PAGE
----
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How Spain’s reacting to change

Spanish Winemaking.JPG (1)

Last weekend I spent Sunday pouring case upon case of Prosecco at The Great Big Prosecco festival in Brighton. What has that got to do with Spanish Winemakers I hear you ask? Excitement, novelty and unique selling points. Prosecco has taken the UK market by storm in recent years. They’ve battled to make their offerings premium and to stand out from their competition. DOCG wines, single vineyards, colourful bottles, blue liquid and hundreds of cocktails are all used. The list goes on. The demand continues to grow.

It got me thinking about how winemakers and brand owners in other countries are reacting to this fast paced change in the industry. Spanish wineries give us a great example to discuss.

Cava, meaning ‘Cellar’, is best known as a product of Catalonia and the grapes Parraleda, Macabeo & Xarel.lo. It can, however, be produced anywhere in Spain and can now include international varietals such as Sauvignon Blanc & Chardonnay. Others are using the indigenous Trepat varietal.

Look out for Cava Reserva and Gran Reserva wines. These are aged further to add more depth and complexity to the liquid. In 2015 they introduced ‘Cava de Paraje Calificado’. It’s the latest classification for premium cava covering single-estate wines. Wines under this classification have entered the market for the first time this year and are sure to be of excellent quality.

In Rioja, something similar has happened, Viñedos Singulares or ‘Singular vineyards’ are now permitted. It is the first move away from winemaking and towards terroir. The regulations will be strict and include tested vineyards only. Grapes must be entirely hand harvested and from vines over 35 years of age. Yields will also be reduced, meaning more concentration and in turn, higher quality.

The ageing process will exist alongside the singular vineyard structure. A Gran Reserva from a single vineyard will elevate the perceived quality and market price for those wines. Unfortunately, we won’t get to taste the first of these wines until 2019 onwards. Rioja leads the way in Spanish winemaking, so expect this change to have a ripple effect throughout the country.

Rioja has also seen a development in its white wines, for a superb example of this, try Baigorri Rioja Blanco, Barrel Fermented (26901). Simone Arina Robles the winemaker at Bodegas Baigorri has elevated the rather vilified Airén to great things. It’s crafted in their seven storey, gravity-driven winery. After bâtonnage to get the most of the flavour and texture from the lees, it’s aged in French Oak barrels. This adds weight, structure and mouth feel to the wine.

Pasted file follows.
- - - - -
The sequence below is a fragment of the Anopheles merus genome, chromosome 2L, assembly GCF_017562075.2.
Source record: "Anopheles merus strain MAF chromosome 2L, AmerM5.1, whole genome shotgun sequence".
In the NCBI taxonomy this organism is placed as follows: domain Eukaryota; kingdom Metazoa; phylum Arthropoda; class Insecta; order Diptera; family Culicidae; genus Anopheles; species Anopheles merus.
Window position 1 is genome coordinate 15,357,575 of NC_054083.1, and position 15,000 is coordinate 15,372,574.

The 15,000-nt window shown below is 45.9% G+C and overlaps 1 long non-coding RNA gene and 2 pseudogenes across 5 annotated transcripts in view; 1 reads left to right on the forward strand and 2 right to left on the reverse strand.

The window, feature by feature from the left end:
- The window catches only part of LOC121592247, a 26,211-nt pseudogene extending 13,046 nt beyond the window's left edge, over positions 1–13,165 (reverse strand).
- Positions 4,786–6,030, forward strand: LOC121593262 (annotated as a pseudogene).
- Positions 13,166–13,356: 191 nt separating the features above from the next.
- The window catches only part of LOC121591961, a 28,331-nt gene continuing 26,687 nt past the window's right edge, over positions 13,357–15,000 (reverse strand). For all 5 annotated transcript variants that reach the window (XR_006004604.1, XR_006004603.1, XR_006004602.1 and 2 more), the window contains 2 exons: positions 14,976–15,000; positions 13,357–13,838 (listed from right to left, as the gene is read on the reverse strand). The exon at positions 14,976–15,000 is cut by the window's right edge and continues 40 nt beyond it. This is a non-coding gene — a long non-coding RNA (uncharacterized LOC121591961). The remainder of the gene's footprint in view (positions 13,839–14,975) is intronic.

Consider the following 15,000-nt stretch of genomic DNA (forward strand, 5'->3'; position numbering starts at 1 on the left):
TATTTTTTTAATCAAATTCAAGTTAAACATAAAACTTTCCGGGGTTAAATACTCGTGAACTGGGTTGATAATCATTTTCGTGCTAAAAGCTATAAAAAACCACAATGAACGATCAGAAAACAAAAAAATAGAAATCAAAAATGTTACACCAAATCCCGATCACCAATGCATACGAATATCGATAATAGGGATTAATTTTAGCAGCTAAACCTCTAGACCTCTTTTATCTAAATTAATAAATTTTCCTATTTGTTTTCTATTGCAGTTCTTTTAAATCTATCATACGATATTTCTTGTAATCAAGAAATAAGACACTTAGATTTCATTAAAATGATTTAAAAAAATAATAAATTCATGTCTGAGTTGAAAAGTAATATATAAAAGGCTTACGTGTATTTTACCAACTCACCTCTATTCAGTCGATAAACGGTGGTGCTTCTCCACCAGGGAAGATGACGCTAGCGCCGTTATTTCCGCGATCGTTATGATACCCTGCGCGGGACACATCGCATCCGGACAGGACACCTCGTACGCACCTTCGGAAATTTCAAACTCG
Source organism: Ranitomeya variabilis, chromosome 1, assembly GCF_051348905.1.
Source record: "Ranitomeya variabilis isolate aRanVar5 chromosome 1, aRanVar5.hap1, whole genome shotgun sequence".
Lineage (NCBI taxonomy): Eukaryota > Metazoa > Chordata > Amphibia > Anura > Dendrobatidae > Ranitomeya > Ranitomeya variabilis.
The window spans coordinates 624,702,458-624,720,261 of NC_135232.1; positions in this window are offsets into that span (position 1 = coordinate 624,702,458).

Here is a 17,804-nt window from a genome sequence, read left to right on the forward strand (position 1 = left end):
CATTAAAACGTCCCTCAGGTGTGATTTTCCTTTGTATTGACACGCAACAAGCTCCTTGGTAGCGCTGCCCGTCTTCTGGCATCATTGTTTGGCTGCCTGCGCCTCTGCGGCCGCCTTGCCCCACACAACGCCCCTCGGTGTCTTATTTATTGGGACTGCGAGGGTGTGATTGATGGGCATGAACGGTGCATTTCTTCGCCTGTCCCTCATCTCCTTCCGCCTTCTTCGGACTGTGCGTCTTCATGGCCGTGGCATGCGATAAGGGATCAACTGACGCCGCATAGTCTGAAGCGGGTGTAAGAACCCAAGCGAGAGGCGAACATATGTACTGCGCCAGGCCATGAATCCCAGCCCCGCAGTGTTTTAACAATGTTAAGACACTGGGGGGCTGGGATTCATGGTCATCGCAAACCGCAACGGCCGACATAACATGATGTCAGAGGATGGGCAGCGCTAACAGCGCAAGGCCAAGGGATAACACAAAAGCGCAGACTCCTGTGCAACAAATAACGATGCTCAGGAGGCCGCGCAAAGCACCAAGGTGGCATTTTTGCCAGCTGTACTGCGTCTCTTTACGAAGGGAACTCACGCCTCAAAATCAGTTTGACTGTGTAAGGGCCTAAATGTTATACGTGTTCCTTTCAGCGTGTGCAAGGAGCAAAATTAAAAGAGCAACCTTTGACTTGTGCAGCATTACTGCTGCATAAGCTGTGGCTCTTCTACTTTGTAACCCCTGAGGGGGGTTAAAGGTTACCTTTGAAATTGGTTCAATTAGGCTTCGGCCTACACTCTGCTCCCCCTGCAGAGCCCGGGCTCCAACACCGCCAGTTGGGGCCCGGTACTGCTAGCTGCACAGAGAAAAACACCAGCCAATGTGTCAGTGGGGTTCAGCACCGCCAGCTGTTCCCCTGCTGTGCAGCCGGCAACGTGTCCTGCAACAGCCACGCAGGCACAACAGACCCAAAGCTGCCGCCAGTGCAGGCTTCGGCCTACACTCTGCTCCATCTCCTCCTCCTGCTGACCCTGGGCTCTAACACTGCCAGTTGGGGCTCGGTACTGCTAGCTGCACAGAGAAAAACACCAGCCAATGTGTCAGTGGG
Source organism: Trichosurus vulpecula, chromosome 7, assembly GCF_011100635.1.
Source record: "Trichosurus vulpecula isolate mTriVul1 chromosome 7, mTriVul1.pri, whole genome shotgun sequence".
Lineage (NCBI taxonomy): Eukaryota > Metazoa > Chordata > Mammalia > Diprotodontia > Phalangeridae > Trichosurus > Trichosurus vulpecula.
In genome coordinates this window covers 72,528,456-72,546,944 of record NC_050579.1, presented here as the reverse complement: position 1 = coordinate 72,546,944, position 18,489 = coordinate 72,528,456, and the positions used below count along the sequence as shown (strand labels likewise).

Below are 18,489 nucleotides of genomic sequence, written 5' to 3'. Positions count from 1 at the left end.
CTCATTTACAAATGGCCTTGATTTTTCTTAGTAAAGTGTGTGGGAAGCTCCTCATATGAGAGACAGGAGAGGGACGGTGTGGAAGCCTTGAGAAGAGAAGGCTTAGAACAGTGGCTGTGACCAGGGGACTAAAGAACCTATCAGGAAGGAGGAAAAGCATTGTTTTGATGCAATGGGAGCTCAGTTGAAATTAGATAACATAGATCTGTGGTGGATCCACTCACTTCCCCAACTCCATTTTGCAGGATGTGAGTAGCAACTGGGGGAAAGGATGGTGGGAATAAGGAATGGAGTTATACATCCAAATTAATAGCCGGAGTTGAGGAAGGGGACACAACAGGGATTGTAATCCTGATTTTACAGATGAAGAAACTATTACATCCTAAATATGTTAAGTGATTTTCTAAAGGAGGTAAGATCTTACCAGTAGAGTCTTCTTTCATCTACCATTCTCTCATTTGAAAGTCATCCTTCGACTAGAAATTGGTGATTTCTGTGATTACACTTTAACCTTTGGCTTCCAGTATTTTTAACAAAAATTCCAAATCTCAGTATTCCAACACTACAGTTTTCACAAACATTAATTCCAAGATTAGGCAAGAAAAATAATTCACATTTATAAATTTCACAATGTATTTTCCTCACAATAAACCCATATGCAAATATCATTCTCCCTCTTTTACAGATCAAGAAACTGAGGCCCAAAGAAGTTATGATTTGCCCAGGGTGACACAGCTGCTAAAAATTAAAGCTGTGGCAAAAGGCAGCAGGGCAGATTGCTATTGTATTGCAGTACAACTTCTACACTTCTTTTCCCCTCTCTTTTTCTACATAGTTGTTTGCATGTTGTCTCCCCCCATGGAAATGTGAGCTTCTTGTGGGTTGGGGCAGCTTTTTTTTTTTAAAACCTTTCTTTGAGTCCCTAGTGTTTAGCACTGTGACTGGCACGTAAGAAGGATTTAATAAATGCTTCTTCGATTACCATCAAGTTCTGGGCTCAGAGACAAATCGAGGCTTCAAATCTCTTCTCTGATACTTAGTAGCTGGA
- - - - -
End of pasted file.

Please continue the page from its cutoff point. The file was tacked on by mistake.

Very few wineries produce single varietal Garnacha. At Bodegas Baigorri they’ve won three medals at Decanter’s 2016 awards for their exceptional Garnacha. Other producers are utilising local grapes alongside Sauvignon Blanc and Chardonnay to great effect. These include Garnacha Blanca, White Tempranillo, Turrontes (not the Galician Torrontes) and Maturana Blanca (the oldest white varietal in La Rioja).

Spain is also hitting heights for creative design. ‘Wine architects’ Casa Rojo have taken the mantle for this. They paint a picture, literally, of their wines, with a new image on each vintage and a story behind each wine. They have taken the best D.O (specified locations of production with specific varietals and laws) and created 9 exceptional wines from across the country, 8 of which are available exclusively through Matthew Clark. They are not alone either, with Pablo, Pulpo and El Púgil also casting off traditional wine label design.

Britain loves Spanish wine, a third of all Rioja exports head to our shores. Hopefully, these changes and forward steps will see Spanish wines continue to thrive in the UK for years to come. And this is just the beginning.

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